Vladimir Putin has told a summit of the Brics group of countries in South Africa that it should become a trading bloc representing the “global majority”.
However, differences among the group – comprising Brazil, Russia, India, China and South Africa – have become apparent at the summit over accepting new members, and whether to turn Brics into a geopolitical counterweight to the west.
Brazil’s president, Luiz Inácio Lula da Silva, insisted on Tuesday that it was not the group’s aim to compete with western institutions.
“We do not want to be a counterpoint to the G7, G20 or the United States,” he said on Tuesday. “We just want to organise ourselves.”
The White House, too, played down the likelihood of Brics turning into a powerful and cohesive bloc.
“This is a very diverse collection of countries … with differences of view on critical issues,” the national security adviser, Jake Sullivan, said at a briefing.
In his recorded remarks to the meeting, Putin blamed the volatility in global markets for food and other commodities on western sanctions, and said that Brics would be a force for fairness in international relations.
“We cooperate on the principles of equality, mutual support and respect for each other’s interests,” he said. “This is the essence of the future-oriented strategic course of our association, a course that meets the aspirations of the main part of the world community, the so-called global majority.”
The Brics countries represent about 40% of the world’s population and a quarter of global GDP, but the group is considering expansion. Leaders from more than 40 countries, largely from Africa and elsewhere in the global south, flew in for the three-day summit in Johannesburg alongside Lula, China’s Xi Jinping and India’s Narendra Modi. According to the South African organisers, many of those countries have expressed interest in joining.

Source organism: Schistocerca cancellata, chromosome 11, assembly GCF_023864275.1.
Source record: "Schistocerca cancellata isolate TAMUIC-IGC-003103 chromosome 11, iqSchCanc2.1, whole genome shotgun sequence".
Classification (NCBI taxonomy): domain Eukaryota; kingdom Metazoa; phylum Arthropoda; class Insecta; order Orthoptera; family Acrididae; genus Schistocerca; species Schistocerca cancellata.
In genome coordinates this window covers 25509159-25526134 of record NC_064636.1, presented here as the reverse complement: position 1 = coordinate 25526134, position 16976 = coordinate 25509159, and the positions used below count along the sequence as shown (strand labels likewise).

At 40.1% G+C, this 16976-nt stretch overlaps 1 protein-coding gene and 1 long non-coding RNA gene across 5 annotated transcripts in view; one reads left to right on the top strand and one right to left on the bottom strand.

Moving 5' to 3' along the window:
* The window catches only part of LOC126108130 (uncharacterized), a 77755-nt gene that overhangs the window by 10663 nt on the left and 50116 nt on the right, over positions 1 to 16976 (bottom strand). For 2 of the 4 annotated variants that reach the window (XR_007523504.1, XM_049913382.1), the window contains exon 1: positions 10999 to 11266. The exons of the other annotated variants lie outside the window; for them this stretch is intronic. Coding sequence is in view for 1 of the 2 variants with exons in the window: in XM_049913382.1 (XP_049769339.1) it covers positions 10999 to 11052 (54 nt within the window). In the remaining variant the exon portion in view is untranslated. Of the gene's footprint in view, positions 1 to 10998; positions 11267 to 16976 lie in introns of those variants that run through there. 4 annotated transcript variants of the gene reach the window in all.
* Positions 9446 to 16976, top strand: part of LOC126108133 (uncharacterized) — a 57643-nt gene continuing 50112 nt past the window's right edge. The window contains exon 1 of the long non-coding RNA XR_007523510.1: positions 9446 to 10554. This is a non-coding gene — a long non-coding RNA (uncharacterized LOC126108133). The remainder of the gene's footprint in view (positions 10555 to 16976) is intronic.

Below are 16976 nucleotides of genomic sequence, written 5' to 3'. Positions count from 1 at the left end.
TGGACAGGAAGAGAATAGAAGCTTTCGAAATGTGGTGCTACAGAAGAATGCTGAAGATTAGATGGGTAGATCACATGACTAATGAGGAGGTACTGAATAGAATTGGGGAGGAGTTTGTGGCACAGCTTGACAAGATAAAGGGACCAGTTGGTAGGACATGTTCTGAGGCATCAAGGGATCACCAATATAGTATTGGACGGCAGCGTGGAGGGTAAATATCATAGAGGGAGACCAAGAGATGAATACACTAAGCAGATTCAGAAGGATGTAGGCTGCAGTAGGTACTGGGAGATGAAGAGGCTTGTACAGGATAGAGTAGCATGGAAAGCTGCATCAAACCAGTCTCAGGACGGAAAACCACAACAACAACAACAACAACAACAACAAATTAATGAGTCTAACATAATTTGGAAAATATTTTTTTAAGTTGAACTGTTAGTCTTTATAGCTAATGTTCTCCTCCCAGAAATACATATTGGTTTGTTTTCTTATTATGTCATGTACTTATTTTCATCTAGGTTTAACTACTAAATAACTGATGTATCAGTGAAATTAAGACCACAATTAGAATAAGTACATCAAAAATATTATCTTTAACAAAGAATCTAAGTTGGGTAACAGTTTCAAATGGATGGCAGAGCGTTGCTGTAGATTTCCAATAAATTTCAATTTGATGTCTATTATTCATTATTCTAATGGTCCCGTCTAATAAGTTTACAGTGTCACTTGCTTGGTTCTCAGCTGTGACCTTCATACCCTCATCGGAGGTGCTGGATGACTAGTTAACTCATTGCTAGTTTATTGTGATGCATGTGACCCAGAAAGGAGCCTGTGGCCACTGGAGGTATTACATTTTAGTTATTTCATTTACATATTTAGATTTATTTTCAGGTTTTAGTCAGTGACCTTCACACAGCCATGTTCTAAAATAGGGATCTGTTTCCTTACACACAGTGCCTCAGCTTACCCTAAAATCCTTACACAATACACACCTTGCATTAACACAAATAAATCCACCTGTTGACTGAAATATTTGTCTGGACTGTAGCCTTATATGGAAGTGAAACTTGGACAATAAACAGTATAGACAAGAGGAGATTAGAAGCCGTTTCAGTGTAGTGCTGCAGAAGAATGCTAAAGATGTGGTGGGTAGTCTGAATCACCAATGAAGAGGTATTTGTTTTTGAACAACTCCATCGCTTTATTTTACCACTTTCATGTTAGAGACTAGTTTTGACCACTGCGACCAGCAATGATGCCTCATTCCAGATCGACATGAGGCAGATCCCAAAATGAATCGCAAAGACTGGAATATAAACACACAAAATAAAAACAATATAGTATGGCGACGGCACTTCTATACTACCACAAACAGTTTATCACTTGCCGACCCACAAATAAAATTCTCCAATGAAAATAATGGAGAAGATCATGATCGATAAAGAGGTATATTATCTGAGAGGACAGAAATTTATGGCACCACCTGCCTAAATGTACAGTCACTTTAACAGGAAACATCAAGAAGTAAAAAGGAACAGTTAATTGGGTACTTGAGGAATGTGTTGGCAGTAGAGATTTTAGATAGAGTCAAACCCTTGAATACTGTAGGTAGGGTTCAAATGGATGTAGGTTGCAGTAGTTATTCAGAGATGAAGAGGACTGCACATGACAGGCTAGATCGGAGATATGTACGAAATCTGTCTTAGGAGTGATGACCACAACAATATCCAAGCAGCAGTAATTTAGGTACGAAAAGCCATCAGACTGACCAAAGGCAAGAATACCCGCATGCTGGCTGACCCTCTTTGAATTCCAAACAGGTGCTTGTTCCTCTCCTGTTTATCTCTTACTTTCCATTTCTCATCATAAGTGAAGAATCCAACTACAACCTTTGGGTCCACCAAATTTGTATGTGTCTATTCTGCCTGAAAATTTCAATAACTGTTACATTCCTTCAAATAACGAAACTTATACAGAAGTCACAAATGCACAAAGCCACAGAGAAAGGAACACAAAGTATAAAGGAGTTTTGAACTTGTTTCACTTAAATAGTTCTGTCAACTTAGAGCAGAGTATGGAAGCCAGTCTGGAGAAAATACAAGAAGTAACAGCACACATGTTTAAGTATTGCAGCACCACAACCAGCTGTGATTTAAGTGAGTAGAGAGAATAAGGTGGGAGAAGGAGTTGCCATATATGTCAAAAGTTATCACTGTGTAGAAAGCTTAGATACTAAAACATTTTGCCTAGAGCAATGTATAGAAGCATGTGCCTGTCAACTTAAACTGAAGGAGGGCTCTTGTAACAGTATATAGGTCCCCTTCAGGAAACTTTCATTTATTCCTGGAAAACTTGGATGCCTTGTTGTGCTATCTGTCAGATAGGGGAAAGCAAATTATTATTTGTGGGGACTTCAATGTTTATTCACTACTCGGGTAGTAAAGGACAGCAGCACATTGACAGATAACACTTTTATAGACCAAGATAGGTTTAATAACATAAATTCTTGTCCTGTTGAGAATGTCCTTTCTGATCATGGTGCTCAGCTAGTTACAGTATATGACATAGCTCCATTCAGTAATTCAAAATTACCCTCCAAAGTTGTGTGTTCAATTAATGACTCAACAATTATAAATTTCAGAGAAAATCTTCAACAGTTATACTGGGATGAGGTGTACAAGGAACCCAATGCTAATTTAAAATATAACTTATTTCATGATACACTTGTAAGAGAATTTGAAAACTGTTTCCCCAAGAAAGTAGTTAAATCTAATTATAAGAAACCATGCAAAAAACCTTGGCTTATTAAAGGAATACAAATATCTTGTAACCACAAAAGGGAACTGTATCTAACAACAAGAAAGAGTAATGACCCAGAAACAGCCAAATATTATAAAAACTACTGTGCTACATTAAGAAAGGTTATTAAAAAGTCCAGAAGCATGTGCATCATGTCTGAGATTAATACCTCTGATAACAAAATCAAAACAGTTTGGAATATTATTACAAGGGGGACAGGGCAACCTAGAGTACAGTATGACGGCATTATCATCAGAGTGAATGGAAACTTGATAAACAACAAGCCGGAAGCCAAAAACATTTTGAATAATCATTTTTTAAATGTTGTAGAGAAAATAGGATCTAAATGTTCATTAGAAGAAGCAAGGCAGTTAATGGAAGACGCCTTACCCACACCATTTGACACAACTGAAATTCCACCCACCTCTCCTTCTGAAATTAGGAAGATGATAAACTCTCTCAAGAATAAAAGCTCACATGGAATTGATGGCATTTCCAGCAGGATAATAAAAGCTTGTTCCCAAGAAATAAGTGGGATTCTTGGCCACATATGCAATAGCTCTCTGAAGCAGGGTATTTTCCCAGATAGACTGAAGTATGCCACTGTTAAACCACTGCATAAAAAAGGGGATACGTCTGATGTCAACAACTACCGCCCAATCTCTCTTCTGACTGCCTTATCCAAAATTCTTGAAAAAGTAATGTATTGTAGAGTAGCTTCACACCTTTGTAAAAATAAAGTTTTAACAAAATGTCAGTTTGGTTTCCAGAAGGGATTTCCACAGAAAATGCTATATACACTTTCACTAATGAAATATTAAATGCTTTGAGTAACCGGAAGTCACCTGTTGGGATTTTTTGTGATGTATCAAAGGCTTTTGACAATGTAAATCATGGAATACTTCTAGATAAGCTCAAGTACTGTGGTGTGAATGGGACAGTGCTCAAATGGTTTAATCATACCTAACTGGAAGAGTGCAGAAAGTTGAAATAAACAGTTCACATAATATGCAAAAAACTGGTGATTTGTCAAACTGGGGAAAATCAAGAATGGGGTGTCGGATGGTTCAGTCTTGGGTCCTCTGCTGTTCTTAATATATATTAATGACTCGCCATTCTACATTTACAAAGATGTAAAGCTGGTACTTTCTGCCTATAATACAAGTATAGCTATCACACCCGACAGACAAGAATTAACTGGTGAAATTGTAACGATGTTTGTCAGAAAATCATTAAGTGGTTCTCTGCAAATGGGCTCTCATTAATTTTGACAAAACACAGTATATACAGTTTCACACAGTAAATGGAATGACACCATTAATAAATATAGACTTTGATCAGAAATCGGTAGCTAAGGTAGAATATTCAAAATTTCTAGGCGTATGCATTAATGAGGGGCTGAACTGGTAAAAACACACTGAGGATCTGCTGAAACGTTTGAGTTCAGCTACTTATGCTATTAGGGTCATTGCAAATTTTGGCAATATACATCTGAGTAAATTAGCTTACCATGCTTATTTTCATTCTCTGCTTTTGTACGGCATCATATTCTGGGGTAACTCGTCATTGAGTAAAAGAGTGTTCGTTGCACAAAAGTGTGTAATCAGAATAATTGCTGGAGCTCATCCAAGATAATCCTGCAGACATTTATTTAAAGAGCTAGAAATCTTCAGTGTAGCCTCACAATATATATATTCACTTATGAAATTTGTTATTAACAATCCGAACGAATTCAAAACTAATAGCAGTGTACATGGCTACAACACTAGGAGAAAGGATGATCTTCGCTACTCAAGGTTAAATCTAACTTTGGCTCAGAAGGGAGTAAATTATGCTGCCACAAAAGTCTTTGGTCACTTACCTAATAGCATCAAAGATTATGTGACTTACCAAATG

Among the disparate group of countries attending as observers and candidate members are Iran, Argentina, Saudi Arabia, Kazakhstan, Vietnam, Indonesia, Ethiopia and Venezuela. There is debate among members about how far expansion should go, India being the most cautious, and what criteria should be used in deciding membership. Brazil supports the admission of Argentina into Brics, but has warned that rapid expansion could dilute the group’s influence.
In his remarks to the summit, delivered on his behalf by the Chinese commerce minister, Wang Wentao, Xi insisted that the expansion of Brics was not aimed at “asking countries to take sides, or creating bloc confrontation, rather to expand the architect of peace and development”.
There is expected to be common ground in the discussion of alternatives to trading in dollars, and possible creation of parallel financial institutions to the World Bank and the International Monetary Fund. However, the South African hosts have said there will be no proposals for a Brics common currency as an alternative to the dollar or euro.
Russia’s invasion of Ukraine is expected to be a significantly divisive issue. Putin did not attend in person and spoke instead by video, because he faces an arrest warrant for war crimes issued by the international criminal court.
The summit’s host, the South African president, Cyril Ramaphosa, has said he would use the meeting to push for the revival of the Black Sea Grain Initiative, which had facilitated the export of Ukrainian cereals to the rest of the world, and which Russia ended last month.
Speaking on Sunday, Ramaphosa said he would also press for the return of Ukrainian children who had been taken to Russia from occupied Ukrainian territory since the start of the full-scale invasion in February 2022.
Another substantial barrier to closer integration of the group is unresolved tension between China and India over their mutual border, which has escalated into brawls between their soldiers in recent years.